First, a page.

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Study: Harbor Seals Target Salmon Juveniles Of Conservation Concern In Salish Sea
Posted on Friday, July 07, 2017 (PST)

Harbor seals eat both adult and juvenile salmon, but the adults they target in the autumn are from healthier stocks of fish (of less conservation concern) than the juveniles they target in the spring, according to a recent study of prey preferred by harbor seals in the Straits of Georgia in British Columbia.


Harbor seals tend to eat adult chum and pink salmon during the fall season, but they target larger juvenile chinook, coho and sockeye salmon, even though there is a higher abundance of chum salmon available in the spring. Those species, according to the study, are of greater conservation concern.


Harbor seals are abundant, year-round predators in the Salish Sea, that have high energetic needs for fish resources with a potential that can significantly impact salmon species that either reside or migrate through the inland marine waters of the Pacific Northwest.


With about 40,000 of the seals in the Straits of Georgia, the impact on juveniles is huge. Harbor seals consume about 2 kilograms of fish per day (4.4 pounds) and if those are all juvenile salmon, the total impact for coho salmon alone amounts to 5.7 million in one month (assumes the average hatchery coho smolt weighs 20 grams (0.044 pounds) and a seal diet is 4.8 percent coho smolts). This may be “driving regional survival patterns of Chinook and coho salmon,” the study concludes.


“While most people suspect that seals devour adult salmon of concern (like that seal that stole the prize chinook off your fishing line), we found that harbor seals mainly eat adult chum and pink salmon in the Strait – species that are doing pretty well overall,” said researcher Austen Thomas PhD, research scientist with Smith-Root, Inc. “However, when we looked at the juvenile salmon they were eating, seals appeared to consume more chinook, coho and sockeye salmon than they did juvenile pink and chum.


“This, combined with the fact that most of the juvenile salmon available to seals are chum, suggests that harbor seals are selective of the juvenile salmon they choose to consume – preferring species that are of conservation concern.”


Researchers drew these conclusions by developing two molecular methods of determining a harbor seal’s diet that use advancements in DNA sequencing technology to quantify the amounts of both juvenile and adult salmon that the seals eat, according to Thomas. Both utilize scat samples.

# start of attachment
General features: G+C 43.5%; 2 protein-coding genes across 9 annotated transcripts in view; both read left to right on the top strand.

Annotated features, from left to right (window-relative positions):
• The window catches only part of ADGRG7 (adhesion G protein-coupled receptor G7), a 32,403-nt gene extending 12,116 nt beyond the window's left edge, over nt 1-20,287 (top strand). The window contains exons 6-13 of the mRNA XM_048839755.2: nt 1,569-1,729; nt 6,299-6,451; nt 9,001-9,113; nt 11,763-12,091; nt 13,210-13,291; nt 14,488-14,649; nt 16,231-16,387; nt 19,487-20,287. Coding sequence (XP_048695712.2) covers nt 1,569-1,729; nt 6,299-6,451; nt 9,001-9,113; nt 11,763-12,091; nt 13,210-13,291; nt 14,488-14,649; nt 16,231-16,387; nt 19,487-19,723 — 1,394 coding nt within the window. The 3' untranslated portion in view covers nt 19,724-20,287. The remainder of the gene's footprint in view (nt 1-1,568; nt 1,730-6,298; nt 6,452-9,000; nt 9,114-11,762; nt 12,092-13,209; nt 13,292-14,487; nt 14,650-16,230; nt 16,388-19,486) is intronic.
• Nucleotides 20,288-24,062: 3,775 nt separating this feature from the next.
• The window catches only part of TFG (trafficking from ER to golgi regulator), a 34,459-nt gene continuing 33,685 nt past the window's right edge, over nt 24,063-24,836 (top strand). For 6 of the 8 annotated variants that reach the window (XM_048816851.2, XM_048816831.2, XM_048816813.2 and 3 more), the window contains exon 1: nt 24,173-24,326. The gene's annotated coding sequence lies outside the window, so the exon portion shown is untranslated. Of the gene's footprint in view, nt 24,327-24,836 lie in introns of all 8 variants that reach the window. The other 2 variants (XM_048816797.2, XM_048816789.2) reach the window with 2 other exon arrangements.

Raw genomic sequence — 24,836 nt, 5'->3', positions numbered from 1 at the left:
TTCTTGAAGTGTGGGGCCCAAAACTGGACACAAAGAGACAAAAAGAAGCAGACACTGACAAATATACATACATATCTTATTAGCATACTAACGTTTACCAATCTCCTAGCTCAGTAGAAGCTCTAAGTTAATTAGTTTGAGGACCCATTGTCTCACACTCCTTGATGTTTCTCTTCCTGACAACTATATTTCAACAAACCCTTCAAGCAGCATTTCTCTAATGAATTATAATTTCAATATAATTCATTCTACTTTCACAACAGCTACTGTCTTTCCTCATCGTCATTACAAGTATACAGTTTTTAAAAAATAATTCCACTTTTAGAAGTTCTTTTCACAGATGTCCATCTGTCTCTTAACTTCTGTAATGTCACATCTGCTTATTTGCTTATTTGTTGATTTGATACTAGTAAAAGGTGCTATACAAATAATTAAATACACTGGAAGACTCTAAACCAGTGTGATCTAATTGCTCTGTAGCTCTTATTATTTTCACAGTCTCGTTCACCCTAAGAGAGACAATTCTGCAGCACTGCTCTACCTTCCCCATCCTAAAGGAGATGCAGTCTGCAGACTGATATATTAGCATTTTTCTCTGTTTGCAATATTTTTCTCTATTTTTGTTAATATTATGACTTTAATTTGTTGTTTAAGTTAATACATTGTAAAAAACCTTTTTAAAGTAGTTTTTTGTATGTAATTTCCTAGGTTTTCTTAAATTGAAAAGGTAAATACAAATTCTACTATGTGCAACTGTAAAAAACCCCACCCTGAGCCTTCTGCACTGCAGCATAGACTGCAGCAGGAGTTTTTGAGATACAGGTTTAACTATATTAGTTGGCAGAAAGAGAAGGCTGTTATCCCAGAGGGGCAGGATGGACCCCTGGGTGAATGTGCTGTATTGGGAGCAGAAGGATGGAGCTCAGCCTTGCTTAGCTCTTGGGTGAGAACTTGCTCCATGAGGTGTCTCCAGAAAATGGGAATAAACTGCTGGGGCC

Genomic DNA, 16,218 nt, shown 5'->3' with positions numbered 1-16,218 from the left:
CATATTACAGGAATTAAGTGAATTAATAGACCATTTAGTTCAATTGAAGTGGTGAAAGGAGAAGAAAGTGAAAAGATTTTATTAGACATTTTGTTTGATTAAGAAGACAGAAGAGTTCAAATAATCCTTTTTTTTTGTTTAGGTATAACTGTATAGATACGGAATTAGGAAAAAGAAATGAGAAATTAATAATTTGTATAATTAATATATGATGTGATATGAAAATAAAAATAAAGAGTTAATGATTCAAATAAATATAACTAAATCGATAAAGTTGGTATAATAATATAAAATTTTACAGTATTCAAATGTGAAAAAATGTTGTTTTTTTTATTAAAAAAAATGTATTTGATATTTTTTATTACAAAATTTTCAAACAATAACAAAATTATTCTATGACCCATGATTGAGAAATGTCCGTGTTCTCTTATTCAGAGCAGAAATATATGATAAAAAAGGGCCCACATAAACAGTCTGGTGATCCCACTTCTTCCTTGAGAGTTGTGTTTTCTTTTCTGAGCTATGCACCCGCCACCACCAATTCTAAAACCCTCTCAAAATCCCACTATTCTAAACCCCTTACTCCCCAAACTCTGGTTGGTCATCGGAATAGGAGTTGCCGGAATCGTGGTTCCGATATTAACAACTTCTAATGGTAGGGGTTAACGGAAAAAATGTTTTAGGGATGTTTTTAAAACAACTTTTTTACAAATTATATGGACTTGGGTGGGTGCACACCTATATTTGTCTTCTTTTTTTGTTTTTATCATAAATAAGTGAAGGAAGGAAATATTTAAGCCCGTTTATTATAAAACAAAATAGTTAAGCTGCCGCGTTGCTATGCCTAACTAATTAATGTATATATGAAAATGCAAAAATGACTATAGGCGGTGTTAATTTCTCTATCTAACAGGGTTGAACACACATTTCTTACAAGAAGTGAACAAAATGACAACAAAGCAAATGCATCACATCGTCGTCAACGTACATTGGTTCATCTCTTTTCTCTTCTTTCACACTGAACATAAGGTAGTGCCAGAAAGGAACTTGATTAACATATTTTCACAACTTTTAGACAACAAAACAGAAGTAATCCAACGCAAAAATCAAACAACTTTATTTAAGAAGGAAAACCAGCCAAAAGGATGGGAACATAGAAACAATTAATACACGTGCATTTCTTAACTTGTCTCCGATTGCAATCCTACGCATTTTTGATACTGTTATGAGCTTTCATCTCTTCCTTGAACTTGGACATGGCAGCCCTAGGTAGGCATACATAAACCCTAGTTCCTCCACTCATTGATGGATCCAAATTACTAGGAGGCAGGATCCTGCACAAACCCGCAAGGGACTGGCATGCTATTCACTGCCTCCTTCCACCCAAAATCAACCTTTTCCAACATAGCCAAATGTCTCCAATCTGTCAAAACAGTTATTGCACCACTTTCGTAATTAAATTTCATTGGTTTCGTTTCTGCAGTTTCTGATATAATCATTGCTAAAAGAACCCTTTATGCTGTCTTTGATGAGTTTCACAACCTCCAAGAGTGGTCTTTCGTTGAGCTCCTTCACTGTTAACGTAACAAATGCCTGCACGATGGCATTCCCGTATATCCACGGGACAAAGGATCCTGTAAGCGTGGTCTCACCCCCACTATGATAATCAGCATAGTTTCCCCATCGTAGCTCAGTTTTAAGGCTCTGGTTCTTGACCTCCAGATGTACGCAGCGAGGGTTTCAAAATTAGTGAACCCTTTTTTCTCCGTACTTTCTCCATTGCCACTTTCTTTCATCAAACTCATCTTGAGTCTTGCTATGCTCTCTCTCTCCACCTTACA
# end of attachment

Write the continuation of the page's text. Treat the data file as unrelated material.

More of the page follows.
They sampled four sites, collecting 1,258 samples. Three of the sites were in river estuaries near the Fraser River on mainland British Columbia and on Vancouver Island at Comox and at Cowichan Bay. The fourth site was near the Gulf Islands.


“Some estimates generated from these data suggest that seals may consume up to 60 percent of all juvenile chinook/coho that reach saltwater (both hatchery and wild) within the first four months after ocean entry,” Thomas said.


He said that study is in progress (


The study, “Harbour seals target juvenile salmon of conservation concern,” was published in the Canadian Journal of Fisheries and Aquatic Sciences (


Thomas’ co-authors are Benjamin Nelson, PhD student, University of British Columbia; Monique Lance, seabird and marine mammal research biologist, Washington Department of Fish and Wildlife; Bruce Deagle PhD, molecular ecologist, Australian Antarctic Division; and Andrew Trites PhD, professor, University of British Columbia.


There is some evidence that the preference seals have for juvenile chinook, coho and sockeye is happening in other regions of the Northwest, for example in south Puget Sound where a recent study of harbor seal predation came to the same conclusion.


See CBB, June 23, 2017, “Puget Sound Study: Pinniped Predation On Juvenile Salmon Making Salmon Recovery More Difficult,”


“Therefore, it is reasonable to assume that seals in the Columbia River may also have preferences for juveniles of certain salmon species,” Thomas said. “Our fish management strategies often involve intensive supplementation of salmon resources that result in abundant, energy-rich juvenile salmon that strongly resemble the ideal harbor seal prey (forage fishes like herring and sardine). So, we should not find it surprising when seals and other marine mammals take advantage of those resources.”


Although the study doesn’t address potential management actions, Thomas said that predator removal is likely just “a temporary solution, if a solution at all.”


“While it is tempting to conclude that a simple removal of the predators will result in increased survival of these salmon populations, that neglects the possibility that the ultimate cause of mortality could be something other than the predator, i.e. the ‘dead fish swimming hypothesis,’” Thomas said. “The thought is, even if you removed one predator from the equation, those fish would either be gobbled up by another predator or die of other causes because they simply weren’t fit to survive.”


He said that seals are opportunistic predators that eat salmon only when their preferred food is not abundant. That preferred food is forage fish, such as the energy rich northern anchovy.


“There is strong preliminary evidence in Puget Sound that when an alternative prey item is available in high abundance, survival of juvenile steelhead is much greater in the Salish Sea,” Thomas said. “The concurrent diet data we have for seals in Puget Sound also supports this idea.


“I think the best solution is to put significant additional effort and resources into resorting the food web and the forage fish/gadoids that likely reduced the predation pressure on salmon populations in the past,” he concluded.


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